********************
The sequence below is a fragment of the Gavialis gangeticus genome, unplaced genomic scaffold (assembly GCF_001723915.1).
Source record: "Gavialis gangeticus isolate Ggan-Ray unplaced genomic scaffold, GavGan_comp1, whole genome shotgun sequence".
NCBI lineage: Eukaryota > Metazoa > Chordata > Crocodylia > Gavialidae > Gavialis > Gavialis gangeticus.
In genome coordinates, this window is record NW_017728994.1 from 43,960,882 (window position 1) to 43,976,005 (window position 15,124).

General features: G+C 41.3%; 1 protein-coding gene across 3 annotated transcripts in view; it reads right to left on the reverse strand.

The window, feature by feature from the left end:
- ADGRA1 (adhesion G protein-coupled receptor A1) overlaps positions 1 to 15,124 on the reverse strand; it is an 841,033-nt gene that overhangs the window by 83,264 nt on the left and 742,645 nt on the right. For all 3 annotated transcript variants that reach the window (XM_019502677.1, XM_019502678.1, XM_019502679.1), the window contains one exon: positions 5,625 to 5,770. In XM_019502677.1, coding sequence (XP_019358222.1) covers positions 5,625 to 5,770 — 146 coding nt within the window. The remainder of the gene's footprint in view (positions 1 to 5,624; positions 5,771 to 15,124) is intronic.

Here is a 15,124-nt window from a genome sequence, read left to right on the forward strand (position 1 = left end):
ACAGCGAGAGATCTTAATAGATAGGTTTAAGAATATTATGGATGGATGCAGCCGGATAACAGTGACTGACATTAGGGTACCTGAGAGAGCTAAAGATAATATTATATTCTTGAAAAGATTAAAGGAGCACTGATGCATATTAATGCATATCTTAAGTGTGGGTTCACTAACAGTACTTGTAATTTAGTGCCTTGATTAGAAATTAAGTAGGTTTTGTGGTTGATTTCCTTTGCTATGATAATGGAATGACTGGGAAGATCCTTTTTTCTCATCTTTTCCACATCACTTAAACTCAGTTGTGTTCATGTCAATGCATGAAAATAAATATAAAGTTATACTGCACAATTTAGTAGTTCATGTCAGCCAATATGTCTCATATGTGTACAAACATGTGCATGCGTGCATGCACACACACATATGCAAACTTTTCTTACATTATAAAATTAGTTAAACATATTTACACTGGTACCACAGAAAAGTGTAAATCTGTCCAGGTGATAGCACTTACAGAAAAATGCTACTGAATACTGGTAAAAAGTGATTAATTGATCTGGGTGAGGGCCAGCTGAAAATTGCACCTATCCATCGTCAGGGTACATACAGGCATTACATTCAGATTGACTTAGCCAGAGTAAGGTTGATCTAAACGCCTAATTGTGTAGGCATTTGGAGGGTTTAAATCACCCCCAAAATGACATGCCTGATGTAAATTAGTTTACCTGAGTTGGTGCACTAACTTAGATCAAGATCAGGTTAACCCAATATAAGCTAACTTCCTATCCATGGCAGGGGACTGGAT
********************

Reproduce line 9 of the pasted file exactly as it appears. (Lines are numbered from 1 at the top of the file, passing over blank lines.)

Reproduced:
ACAGCGAGAGATCTTAATAGATAGGTTTAAGAATATTATGGATGGATGCAGCCGGATAACAGTGACTGACATTAGGGTACCTGAGAGAGCTAAAGATAATATTATATTCTTGAAAAGATTAAAGGAGCACTGATGCATATTAATGCATATCTTAAGTGTGGGTTCACTAACAGTACTTGTAATTTAGTGCCTTGATTAGAAATTAAGTAGGTTTTGTGGTTGATTTCCTTTGCTATGATAATGGAATGACTGGGAAGATCCTTTTTTCTCATCTTTTCCACATCACTTAAACTCAGTTGTGTTCATGTCAATGCATGAAAATAAATATAAAGTTATACTGCACAATTTAGTAGTTCATGTCAGCCAATATGTCTCATATGTGTACAAACATGTGCATGCGTGCATGCACACACACATATGCAAACTTTTCTTACATTATAAAATTAGTTAAACATATTTACACTGGTACCACAGAAAAGTGTAAATCTGTCCAGGTGATAGCACTTACAGAAAAATGCTACTGAATACTGGTAAAAAGTGATTAATTGATCTGGGTGAGGGCCAGCTGAAAATTGCACCTATCCATCGTCAGGGTACATACAGGCATTACATTCAGATTGACTTAGCCAGAGTAAGGTTGATCTAAACGCCTAATTGTGTAGGCATTTGGAGGGTTTAAATCACCCCCAAAATGACATGCCTGATGTAAATTAGTTTACCTGAGTTGGTGCACTAACTTAGATCAAGATCAGGTTAACCCAATATAAGCTAACTTCCTATCCATGGCAGGGGACTGGAT